10 best restaurant cookbooks

Learn how to cook like the pros in the comfort of your very own kitchen

Joshua Burt
Wednesday 30 November 2016 16:43

Much as it would be lovely to dine in wonderful restaurants night after night, the brutal truth is that most of us can’t afford it and don’t have the time. So enter Option B – the restaurant cookbook. In the last few years some truly excellent ones have hit the shelves, making it possible to enjoy an approximation of professional plates for your tea, or wow some dinner party guests with your sudden upsurge in culinary creativity. Here are ten of the best recently published options.

1. Honey & Co: Food from the Middle East by Sarit Packer and Itamar Srulovich: £25, Saltyard Books

Once schooled under the tutelage of the great Yotam Ottolenghi, it’s no wonder that Sarit Packer and Itamar Srulovich, the brains behind this small restaurant in Warren Street in London, are so inventive and masterful in their cookery. This reads like a love story set to food, with Middle Eastern recipes that you can actually make yourself without too much bother. Have a go at their notorious feta and honey cheesecake.

Buy now

2. Pitt Cue Co. by Tom Admas, Jamie Berger, Simon Anderson and Richard H. Turner: £25, Mitchell Beazley

Once notorious for housing legions of hipsters in a tiny space just off Carnaby Street in London – all salivating into their beards at the thought of ribs and pulled pork – now you can do it all at home. You’ll find secret recipes for rubs, pickles, sauces, and how to perfectly cook Flintstone-sized lumps of meat, but – as with the restaurant – the real surprise winner is the bone marrow mash.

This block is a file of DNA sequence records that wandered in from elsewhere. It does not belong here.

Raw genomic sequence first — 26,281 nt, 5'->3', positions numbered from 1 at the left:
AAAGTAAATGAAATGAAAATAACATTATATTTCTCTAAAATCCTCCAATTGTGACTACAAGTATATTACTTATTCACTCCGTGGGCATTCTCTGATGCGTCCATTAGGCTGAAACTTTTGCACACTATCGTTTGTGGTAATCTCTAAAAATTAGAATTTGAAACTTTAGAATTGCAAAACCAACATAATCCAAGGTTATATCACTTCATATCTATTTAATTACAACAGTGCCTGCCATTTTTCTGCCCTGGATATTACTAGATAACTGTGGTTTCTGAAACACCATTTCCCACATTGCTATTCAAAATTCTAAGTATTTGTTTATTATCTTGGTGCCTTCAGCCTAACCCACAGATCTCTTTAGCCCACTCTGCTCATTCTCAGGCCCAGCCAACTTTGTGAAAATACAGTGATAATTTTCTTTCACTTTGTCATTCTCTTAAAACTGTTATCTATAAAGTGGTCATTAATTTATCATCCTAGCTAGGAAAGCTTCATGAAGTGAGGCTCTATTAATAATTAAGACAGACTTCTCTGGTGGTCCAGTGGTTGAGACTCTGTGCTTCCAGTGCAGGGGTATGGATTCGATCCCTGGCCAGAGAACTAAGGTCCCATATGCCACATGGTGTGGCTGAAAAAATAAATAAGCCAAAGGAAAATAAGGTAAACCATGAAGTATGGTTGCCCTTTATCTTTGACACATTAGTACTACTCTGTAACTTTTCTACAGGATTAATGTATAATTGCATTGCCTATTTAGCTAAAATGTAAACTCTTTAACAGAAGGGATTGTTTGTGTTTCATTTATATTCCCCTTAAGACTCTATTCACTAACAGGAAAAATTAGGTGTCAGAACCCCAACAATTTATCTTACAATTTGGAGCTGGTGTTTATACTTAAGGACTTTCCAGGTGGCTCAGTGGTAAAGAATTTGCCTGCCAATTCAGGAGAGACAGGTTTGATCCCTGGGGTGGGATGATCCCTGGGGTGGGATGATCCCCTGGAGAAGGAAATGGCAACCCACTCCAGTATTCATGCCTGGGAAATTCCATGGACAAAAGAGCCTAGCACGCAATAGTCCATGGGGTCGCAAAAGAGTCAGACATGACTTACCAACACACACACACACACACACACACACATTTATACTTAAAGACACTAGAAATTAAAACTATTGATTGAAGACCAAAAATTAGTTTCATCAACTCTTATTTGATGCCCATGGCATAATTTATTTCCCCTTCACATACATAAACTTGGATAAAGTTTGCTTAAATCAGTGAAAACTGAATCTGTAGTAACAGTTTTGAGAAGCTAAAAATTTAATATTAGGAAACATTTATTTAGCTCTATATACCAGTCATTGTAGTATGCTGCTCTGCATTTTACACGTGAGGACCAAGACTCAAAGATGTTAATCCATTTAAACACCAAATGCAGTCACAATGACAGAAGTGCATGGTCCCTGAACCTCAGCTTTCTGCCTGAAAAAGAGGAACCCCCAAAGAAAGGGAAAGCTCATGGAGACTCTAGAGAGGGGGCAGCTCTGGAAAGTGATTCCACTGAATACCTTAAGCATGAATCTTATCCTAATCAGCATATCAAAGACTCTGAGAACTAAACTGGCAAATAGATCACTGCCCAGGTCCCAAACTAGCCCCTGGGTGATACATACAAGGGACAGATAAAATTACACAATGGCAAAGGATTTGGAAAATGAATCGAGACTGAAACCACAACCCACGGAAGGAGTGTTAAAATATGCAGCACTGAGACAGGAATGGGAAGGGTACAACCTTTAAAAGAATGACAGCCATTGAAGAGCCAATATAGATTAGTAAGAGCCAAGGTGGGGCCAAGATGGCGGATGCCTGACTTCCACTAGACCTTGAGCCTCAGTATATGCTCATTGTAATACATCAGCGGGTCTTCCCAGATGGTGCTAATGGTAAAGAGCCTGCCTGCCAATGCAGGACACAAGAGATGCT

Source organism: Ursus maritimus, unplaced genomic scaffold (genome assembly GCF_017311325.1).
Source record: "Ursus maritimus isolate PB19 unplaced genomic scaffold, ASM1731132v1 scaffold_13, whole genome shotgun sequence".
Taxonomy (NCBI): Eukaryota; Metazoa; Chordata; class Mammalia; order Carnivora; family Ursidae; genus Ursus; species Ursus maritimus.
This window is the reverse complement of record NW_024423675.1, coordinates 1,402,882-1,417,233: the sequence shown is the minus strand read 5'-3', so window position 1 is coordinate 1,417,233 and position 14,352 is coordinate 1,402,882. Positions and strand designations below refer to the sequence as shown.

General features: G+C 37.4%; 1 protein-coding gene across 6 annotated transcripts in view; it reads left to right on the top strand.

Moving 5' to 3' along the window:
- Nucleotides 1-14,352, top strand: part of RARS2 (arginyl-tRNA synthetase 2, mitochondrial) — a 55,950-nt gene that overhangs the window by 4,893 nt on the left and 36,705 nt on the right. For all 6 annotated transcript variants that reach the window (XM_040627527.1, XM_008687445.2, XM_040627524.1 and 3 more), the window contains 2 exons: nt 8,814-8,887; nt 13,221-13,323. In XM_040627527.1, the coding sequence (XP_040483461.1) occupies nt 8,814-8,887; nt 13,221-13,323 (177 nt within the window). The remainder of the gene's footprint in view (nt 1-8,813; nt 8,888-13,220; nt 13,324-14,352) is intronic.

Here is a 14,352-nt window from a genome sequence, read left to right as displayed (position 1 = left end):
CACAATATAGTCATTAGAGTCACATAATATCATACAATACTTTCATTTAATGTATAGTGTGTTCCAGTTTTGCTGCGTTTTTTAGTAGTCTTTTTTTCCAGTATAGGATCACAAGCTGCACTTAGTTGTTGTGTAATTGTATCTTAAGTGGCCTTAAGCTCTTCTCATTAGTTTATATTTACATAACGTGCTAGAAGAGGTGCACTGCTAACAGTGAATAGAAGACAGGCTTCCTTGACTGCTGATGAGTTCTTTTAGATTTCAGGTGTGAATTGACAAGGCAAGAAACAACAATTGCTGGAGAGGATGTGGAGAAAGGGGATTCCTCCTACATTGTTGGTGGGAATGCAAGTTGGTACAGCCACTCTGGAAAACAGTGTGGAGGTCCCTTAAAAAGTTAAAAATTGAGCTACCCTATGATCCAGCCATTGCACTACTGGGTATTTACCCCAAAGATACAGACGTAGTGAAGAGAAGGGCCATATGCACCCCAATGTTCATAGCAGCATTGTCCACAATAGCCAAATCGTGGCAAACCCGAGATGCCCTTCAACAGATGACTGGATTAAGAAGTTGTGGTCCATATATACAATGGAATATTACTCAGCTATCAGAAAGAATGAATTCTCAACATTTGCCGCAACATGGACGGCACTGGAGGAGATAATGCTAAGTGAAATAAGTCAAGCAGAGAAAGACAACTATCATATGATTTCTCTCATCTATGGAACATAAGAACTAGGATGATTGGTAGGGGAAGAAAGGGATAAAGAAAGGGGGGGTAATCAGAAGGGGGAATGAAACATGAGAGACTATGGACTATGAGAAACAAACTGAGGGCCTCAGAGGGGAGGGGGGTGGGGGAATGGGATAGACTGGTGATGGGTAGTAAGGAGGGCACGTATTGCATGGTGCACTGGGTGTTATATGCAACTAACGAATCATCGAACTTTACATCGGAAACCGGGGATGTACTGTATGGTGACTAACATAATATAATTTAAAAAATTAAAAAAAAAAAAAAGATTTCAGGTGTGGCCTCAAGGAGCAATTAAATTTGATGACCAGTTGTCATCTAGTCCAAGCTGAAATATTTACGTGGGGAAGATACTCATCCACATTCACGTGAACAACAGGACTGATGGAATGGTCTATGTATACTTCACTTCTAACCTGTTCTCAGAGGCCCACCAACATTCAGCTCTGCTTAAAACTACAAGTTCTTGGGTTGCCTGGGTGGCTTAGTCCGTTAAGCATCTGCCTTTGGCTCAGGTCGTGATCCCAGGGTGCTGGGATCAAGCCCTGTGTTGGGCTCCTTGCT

Buy now

3. Bar Tartine: Techniques and Recipes by Nicolaus Balla and Cortney Burns: £25, Chronicle Books

Bar Tartine is a popular San Francisco hangout, the sister restaurant to the legendary Tartine Bakery. This book is foodie-focused, with great details on what you should have in your larder, pinpoint instructions on relatively complex techniques, and scientific descriptions of performing near-alchemy on vegetables to turn them into powder. For keen cooks it’s a wonderful addition.

Buy now

4. Mildreds: The Vegetarian Cookbook by Daniel Acevedo and Sarah Wasserman: £25, Mitchell Beazley

The popular Soho restaurant has been churning out shriekingly good vegetarian food for 25 years, repeatedly proving that eating veggie can be a near-religious experience. This book is a real treat, crammed with soups and dips and sauces, and simple salads that will have your taste buds standing back and applauding. Proof that you don’t always need meat to have a good time.

Buy now

5. Spuntino: Comfort Food (New York Style) by Russell Norman: £25, Bloomsbury Publishing

Russell Norman (of POLPO fame) seems to have spent a lifetime wandering the planet identifying the next wave of food trends, and his Spuntino restaurant in Soho serves the best of the Big Apple: two-bite burgers called sliders, prohibition-era cocktails, pizzettas and more. There are 120 recipes accompanied by notes on his travels around different eateries in New York. Feeling like you’re brunching in Brooklyn is a particular treat.